Director Kelly Seip did a phenomenal job leading this talented cast through Ball’s quick, sometimes cutting, a little bit crass, and always clever dialogue. Blending the comedic with the serious can be a challenge and the able bunch navigated it superbly. I left scratching my head, however, over the playwright’s decision to include (but leave unfinished) one very grave and revelatory scene which made the story take a fleetingly darker turn in Act II. It seemed misplaced, not because of its insertion, but purely in its lack of resolution. In fact, it was one of the truest moments in the entire production, bringing together the group of women in a very real, warm, and compassionate way – one which almost brought me to tears. In addition, there was a second scene which felt to me like a “play within a play” – incredibly well acted by Balaska and O’Keefe, but one which again, seemed slightly misplaced.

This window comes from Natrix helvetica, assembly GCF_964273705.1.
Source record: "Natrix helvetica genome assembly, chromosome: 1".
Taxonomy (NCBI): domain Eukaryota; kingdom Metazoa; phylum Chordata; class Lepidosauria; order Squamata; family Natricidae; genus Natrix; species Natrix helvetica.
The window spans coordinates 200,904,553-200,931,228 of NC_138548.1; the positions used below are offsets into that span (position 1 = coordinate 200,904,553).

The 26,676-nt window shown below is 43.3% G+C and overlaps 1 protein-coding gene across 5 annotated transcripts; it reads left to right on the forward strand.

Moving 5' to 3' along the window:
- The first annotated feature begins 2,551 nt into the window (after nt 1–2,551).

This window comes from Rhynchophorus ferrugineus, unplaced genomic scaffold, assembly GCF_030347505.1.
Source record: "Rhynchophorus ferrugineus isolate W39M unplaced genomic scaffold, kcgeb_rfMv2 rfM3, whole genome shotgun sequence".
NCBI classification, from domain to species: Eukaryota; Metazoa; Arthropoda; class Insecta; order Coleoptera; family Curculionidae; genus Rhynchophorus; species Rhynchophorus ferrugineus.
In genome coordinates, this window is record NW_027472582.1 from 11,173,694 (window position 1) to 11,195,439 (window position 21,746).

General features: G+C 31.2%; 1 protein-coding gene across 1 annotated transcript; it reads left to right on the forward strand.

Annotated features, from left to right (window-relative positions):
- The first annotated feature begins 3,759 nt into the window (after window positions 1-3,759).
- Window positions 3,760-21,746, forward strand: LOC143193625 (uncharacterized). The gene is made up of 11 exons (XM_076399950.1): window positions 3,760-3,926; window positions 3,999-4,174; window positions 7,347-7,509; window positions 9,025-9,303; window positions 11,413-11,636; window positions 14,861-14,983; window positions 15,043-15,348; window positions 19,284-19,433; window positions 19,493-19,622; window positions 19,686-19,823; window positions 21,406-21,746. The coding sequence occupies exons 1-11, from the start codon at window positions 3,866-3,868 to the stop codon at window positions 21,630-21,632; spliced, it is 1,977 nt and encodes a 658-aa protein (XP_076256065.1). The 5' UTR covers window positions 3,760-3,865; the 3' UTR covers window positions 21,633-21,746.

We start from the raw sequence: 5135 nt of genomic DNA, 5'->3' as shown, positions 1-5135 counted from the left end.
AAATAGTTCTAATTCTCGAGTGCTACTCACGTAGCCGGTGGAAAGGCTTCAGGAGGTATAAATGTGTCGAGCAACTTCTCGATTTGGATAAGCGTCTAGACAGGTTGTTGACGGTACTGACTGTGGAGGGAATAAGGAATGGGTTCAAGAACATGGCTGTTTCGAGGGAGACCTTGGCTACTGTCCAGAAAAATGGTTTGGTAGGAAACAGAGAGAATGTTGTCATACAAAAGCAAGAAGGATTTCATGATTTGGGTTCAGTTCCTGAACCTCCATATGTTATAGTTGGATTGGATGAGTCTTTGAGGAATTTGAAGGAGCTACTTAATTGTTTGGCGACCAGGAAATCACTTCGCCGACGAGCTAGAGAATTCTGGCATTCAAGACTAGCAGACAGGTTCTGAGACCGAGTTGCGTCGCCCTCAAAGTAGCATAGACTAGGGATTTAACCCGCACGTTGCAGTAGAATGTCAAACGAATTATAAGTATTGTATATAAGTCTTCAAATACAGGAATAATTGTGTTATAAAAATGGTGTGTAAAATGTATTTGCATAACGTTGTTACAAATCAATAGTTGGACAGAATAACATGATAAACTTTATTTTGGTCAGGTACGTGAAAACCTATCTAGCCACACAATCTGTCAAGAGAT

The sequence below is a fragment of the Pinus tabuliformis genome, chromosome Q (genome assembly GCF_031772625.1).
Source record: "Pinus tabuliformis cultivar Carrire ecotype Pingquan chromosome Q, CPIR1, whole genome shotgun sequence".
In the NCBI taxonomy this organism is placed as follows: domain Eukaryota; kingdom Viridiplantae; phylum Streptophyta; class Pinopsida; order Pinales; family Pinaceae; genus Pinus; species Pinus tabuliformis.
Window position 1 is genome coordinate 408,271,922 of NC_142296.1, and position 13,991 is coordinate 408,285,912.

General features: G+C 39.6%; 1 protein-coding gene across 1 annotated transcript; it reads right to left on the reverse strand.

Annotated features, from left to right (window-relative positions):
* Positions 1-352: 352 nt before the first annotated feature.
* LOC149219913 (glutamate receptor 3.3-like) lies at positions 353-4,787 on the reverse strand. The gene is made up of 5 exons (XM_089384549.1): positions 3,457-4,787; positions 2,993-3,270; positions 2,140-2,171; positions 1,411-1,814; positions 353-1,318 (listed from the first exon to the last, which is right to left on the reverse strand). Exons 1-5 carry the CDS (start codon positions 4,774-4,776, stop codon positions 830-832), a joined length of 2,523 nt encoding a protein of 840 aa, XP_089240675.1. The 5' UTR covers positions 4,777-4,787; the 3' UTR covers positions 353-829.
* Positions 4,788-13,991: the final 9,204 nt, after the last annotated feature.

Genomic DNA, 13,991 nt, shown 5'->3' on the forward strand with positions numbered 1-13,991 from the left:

One of my favorite things to do as a production begins is to take in the set and all of its nuances – and Suffield did not disappoint! Seip, a woman of many hats, created a true-to-life bedroom which made the audience feel as if they also were a part of the wedding party’s raucous confab. Kudos also to the others who brought Five Women to life: costume designer Dawn McKay, lighting designer Jerry Zalewski, and sound technician Bob Demetrius, as well as the countless production crew members, including stage manager extraordinaire Mary Fernandez-Sierra (who also is publicity director) and producer Ron Balaska (who also is the president of the Board of Directors).